• Yield: Serves 4

  • Time: 40 minutes prep, 40 minutes cooking, 1 hour 20 minutes total



  • 1-1/2 cups dried white beans, soaked overnight and drained

  • 6 garlic cloves, finely chopped

  • 1 tablespoon thyme

  • 1 tablespoon sage

  • 4 teaspoons rosemary

  • 3 medium portabella mushroom caps, sliced (optional)

  • 2 butternut or Hubbard squash, halved lengthwise and seeded

  • Olive oil


1. Combine the beans, garlic and spices in a large saucepan, add water to cover amply and simmer for 30 to 40 minutes, or until beans are tender and most of the water has cooked off. Add mushrooms toward the end.

2. While beans are cooking, drizzle a large roasting pan with olive oil and arrange squash skin side down. Cook at 400 F for about 40 minutes, or until fully tender when pierced with a fork. Remove from oven and serve each half squash filled with a generous scoop of bean soup.

Reprinted with permission from Animal, Vegetable, Miracle: A Year of Food Life by Barbara Kingsolver with Steven L. Hopp and Camille Kingsolver (Harper Perennial, 2008). Copyright 2008 by Barbara Kingsolver.

Steven Hopp is the founder and director of the Meadowview Farmers Guild. He is the co-author of Animal, Vegetable, Miracle and has published papers in bioacoustics, ornithology, animal behavior and sustainable agriculture. He is an adjunct professor of environmental studies at Emory & Henry College.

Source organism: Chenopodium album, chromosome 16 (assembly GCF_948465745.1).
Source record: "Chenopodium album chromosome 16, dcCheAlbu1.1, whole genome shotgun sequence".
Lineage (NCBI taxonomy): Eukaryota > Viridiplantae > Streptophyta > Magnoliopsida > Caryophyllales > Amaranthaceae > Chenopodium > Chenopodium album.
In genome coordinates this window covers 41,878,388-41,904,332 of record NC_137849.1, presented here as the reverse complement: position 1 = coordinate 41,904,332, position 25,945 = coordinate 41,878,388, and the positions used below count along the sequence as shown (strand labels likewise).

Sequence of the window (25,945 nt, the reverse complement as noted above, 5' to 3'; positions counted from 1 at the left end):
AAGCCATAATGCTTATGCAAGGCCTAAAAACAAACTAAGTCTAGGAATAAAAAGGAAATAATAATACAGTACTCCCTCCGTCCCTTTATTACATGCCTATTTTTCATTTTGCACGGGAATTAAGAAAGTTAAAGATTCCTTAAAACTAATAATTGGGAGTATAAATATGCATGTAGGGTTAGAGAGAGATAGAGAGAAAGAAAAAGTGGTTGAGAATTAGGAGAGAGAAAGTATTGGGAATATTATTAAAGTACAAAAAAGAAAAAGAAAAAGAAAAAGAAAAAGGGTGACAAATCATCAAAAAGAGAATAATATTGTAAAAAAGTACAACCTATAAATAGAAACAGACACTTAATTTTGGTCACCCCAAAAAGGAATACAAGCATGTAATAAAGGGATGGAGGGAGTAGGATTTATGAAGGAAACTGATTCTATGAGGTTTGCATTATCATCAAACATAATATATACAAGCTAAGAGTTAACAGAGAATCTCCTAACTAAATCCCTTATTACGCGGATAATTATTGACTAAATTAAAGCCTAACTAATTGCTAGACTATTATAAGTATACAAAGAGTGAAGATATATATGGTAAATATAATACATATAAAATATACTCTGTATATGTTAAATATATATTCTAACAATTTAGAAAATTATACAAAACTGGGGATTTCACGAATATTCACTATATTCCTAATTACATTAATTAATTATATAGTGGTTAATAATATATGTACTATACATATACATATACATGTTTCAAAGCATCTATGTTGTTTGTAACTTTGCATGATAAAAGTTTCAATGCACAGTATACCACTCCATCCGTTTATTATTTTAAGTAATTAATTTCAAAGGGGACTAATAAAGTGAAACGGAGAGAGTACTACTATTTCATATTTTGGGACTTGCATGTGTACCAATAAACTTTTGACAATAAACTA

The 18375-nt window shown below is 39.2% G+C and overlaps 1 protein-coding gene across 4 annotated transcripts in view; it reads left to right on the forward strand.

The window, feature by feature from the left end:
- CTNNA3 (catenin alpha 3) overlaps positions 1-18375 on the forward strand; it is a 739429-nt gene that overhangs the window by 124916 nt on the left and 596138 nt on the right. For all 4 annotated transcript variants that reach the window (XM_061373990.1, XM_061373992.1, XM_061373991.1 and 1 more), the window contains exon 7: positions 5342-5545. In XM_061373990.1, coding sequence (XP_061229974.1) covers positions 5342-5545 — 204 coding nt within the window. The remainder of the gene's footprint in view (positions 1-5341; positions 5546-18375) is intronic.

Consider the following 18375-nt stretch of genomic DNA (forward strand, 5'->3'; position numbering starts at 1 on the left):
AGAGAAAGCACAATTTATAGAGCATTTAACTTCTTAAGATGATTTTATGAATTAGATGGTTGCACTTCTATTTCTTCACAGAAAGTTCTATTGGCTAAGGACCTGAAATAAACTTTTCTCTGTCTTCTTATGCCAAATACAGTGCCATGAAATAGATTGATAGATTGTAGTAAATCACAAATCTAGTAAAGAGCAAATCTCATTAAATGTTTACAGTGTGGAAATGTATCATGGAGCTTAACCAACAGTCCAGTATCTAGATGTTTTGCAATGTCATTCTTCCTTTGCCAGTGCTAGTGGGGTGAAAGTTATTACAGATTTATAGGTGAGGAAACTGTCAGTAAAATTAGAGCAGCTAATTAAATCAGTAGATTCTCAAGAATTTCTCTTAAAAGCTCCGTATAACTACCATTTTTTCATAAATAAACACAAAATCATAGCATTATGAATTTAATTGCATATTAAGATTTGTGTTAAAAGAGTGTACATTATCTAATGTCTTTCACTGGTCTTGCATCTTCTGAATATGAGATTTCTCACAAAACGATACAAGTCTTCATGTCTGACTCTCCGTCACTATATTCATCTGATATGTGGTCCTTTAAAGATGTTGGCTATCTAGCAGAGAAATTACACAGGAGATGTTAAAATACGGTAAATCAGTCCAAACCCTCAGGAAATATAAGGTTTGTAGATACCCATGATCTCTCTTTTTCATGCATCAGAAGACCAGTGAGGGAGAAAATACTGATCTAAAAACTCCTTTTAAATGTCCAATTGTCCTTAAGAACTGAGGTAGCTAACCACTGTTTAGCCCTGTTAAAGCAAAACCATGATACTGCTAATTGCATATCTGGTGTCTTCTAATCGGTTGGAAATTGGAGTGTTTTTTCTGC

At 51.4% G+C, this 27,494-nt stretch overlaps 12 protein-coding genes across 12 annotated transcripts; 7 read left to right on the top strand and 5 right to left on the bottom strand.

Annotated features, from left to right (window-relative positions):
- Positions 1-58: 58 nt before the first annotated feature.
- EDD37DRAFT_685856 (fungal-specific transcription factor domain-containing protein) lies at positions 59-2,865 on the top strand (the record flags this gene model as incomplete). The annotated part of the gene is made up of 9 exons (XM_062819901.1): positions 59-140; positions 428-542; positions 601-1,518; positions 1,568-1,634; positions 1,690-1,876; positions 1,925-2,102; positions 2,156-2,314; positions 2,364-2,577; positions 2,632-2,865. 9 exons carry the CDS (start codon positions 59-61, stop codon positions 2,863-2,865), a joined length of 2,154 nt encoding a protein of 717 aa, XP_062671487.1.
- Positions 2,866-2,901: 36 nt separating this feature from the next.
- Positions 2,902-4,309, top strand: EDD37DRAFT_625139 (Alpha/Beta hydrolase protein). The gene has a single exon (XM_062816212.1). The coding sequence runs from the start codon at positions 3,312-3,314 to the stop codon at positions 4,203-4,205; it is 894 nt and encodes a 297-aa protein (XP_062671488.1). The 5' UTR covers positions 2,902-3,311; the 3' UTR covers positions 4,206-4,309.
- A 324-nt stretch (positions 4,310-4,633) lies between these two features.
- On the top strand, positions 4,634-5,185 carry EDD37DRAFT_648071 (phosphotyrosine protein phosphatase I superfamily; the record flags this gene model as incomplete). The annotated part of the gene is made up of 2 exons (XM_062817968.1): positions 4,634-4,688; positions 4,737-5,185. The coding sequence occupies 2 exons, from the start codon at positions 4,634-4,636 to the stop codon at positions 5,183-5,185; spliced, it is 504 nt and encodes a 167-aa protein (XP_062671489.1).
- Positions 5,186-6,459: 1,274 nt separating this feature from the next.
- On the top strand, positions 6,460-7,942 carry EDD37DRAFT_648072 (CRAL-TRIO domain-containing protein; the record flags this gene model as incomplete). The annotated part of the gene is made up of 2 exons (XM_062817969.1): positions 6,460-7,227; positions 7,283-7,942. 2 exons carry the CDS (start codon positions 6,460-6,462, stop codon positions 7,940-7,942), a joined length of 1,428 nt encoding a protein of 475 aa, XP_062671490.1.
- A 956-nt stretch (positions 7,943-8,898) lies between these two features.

Camille Kingsolver is an advocate for the local-food movement and co-author of the book Animal, Vegetable, Miracle.
Barbara Kingsolver is an author and freelance writer. She has written numerous novels, including The Poisonwood Bible (finalist for the Pulitzer Prize and the Orange Prize, and winner of the national book award of South Africa), Animal, Vegetable, Miracle (winner of the James Beard award), and The Lacuna (winner of the Orange Prize). She has contributed to more than 50 literary anthologies, and has had reviews and articles published in major newspapers and magazines. Kingsolver was named one the most important writers of the 20th Century by Writers Digest, received the National Humanities Medal in 2000, and was awarded the Dayton Literary Peace Prize in 2011. She established the PEN / Bellwether Prize for Socially Engaged Fiction.